In August 1941, twelve Scarborough based Wrens were killed while at sea on route to Gibraltar. The girls were.
- Phyllis Bacon
- Madge Barnes (who volunteered on her 18th birthday)
- Cecilly Benjamin
- Dorothy Bonsor
- Madeleine Cooper
- Mary Grant
- Mildred Norman
- Elizabeth Sheperd
- Catherine Slaven
- Beatrix Smith
- Rosalie Wells
- Ellen waters
The attack by twelve German U-Boats used the 'Wolfpack method' for the first time. This turned out to be a highly successful and widely used tactic. Fourteen of the twenty one ships were attacked over eight days. The convoy was gradually whittled away during night attacks.
The fateful convoy had been joined by some neutral Irish vessels. This annoyed Captain Frith because they displayed company colours and did not have blackout facilities. They were clearly visible to the enemy. Captain Frith threatened to sink them himself if they did not move to the centre of the convoy. After this attack all neutral ships from Eire would be painted grey and would have blackouts fitted before they sailed.
The Wrens died instantaneously. The torpedo was a direct hit and would have killed them without any suffering.
The Women's Royal Wren Service were not used to losses on this scale. It profoundly shocked Wrens everywhere. The service was still small in those days. These women were urgently needed in Gibraltar and when an appeal was made for replacements they were swamped with volunteers.
One of the girls met the Captain Frith on the night they embarked. He invited her for a drink and on finishing her glass she stood up and held out her hand to him. The girl, Madge Barnes, said "I would like to say goodbye and to thank you and your crew for all the help you have given us". The surprised Captain said "What do you mean? I'll say goodbye to all of you when we reach Gib". She said "But this is goodbye for me. I wish you all the luck in the world. But you won't need my wishes - you'll survive".
After dinner there was a concert and everyone was in high spirits. The Wrens all lined up in their Gibraltar whites and sang "The world is waiting for the sunshine".
The wireless station was manned by male Officers. The girls who worked there were often invited to tea with the Officers wives.
Some of the Wrens lived at the Hotel Glentop in Rynleside. The Wrens stayed here before they left on their last journey. Mary Messam, lived their at the time with her parents. She said "The whole of the top floor was commandeered by the Wrens right up to the time that they went abroad. I had lots of fun with them getting ready to go with their different outfits, because they were the only service that were allowed to wear civilian outfits off duty."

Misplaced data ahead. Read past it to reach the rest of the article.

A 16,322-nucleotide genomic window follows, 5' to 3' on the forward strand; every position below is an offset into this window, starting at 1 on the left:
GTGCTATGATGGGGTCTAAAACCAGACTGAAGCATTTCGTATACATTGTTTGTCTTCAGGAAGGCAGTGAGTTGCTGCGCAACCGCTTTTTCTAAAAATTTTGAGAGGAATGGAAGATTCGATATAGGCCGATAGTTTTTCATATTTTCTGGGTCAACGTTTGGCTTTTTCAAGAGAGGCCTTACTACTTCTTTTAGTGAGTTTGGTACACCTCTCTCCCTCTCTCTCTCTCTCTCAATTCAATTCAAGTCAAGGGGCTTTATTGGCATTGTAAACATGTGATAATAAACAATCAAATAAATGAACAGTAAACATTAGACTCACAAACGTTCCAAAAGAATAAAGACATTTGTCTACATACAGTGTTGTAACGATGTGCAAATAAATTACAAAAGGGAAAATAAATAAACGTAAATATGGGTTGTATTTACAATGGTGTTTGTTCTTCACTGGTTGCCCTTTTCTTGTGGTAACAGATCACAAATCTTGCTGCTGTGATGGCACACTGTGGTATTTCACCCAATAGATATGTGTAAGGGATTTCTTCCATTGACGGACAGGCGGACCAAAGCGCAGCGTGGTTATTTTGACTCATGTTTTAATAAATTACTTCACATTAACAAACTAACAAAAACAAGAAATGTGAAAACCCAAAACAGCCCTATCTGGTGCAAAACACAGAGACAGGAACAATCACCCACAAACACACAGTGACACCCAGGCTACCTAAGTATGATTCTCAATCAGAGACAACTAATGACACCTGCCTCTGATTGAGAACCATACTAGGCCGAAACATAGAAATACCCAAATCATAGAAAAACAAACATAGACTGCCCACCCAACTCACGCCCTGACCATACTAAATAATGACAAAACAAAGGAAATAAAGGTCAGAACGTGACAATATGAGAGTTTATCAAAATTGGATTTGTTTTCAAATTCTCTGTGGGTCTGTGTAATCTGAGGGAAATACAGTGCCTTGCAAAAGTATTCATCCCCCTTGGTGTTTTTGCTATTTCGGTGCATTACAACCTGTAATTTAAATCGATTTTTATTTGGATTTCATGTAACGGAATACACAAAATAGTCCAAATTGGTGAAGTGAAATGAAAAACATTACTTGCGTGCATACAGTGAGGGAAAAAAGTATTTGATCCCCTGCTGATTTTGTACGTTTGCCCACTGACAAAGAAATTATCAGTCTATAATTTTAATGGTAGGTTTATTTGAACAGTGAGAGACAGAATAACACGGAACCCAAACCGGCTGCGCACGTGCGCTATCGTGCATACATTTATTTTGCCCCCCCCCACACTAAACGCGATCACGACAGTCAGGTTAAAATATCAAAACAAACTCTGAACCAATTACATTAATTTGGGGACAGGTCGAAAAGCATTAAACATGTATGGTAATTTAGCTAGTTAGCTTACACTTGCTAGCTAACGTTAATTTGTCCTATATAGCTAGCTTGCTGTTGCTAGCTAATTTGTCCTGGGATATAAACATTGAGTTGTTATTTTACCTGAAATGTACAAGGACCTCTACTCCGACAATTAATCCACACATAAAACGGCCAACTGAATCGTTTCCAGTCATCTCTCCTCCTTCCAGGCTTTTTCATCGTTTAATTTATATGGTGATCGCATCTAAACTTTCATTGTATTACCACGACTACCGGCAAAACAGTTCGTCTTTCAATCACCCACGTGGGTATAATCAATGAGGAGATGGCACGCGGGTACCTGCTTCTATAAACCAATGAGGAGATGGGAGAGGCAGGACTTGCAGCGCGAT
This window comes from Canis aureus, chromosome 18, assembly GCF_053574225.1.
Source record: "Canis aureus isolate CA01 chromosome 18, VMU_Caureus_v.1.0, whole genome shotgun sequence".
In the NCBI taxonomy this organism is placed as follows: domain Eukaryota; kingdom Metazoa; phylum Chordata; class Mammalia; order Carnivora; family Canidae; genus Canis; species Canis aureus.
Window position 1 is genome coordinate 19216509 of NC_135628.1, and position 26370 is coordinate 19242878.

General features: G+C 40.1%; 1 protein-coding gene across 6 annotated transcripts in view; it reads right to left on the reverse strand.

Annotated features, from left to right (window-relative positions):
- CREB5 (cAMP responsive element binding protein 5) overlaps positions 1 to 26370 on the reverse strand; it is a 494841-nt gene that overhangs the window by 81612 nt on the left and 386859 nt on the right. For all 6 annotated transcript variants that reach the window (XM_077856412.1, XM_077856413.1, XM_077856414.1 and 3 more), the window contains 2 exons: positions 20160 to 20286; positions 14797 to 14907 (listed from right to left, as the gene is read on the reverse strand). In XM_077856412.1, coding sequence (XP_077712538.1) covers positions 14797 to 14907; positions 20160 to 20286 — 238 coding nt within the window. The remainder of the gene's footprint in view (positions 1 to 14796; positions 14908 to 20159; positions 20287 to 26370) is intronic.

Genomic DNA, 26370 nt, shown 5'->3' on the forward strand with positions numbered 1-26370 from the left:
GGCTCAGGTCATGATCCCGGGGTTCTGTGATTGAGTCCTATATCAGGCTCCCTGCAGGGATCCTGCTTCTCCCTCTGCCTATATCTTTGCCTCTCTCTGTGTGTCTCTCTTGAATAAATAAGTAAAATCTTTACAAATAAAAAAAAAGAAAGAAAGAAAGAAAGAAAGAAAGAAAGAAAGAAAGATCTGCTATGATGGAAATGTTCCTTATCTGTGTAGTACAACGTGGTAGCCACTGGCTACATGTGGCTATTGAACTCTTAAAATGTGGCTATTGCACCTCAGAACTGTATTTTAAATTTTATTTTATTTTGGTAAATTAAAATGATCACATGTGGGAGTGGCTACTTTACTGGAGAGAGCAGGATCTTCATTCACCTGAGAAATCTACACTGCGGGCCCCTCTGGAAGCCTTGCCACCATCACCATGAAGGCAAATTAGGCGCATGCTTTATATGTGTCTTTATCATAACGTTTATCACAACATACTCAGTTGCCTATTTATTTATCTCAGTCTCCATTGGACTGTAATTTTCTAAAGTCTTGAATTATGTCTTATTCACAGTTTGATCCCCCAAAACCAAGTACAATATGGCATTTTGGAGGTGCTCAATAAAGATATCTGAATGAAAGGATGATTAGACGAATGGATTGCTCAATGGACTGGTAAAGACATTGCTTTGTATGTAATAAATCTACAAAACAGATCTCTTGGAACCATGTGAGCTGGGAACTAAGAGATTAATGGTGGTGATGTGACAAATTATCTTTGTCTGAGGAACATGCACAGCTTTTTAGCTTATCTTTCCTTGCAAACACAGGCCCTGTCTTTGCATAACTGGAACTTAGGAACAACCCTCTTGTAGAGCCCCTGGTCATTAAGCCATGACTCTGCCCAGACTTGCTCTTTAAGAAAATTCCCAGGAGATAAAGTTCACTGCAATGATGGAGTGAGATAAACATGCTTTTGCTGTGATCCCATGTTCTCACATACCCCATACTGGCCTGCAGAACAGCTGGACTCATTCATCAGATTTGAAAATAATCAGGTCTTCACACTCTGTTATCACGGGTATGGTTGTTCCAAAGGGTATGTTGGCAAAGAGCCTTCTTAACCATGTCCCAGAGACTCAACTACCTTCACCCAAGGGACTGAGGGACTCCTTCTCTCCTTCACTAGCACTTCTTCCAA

Margaret Whatmore 'madge' Barnes was typical of the women who joined the Wrens. She volunteered at the first opportunity on her 18th birthday.
Mr Edward Benjamin commissioned a memorial to his wife Cecilly Benjamin. The twelve foot high angel hovering over the sea. Part of the inscription mentioned the girls 'Joyous youth' and loyal devotion to duty. It ends with the words 'And in the fourth watch of the night Jesus went unto them walking on the sea'.
A bench was later put up on the Lighthouse Pier to commemorate the thirtieth anniversary of their loss in 1972. It was presented by the Scarborough branch of the Association of Wrens and relatives. A service was conducted by Supt David Saltiel of the Royal National Mission to Deep Sea Fishermen. A guard of honour was provided by the Scarborough Sea Cadets.
The finest memorial of all was the naming of a new naval sloop HMS Wren in tribute to the womens service. A plaque in the sick bay mentions the 22 members of the WRNS who gave their lives in the SS Aguila sunk by enemy action on 19th August, 1941. The sloop was launched in 1942 and HMS Wren became known as the Wrens ship. When it arrived in port the local HMS Wren was involved in the sinking of several U-Boats such as U-462 July 30th 1943, U-504 on the same date, U-473 ON May 6th 1940 and U-606 on August 10th 1940. Their Captain Commander Walker pursued the U-boats relentlessly passing by shipwrecked seamen in the process (which preyed on his mind till his death). Wrens used to visit the ship when it came into port. It was considered as their ship.
In 1951 the new Aberystwyth Lifeboat was named the "Aguila Wren". Between 1951 and 1964 she was launched 21 times and saved the lives of 14 people. The Lifeboat then moved to Redcar.
- On the Fourth Watch, by June Markwell
- Scarborough Evening News, 5th May 2005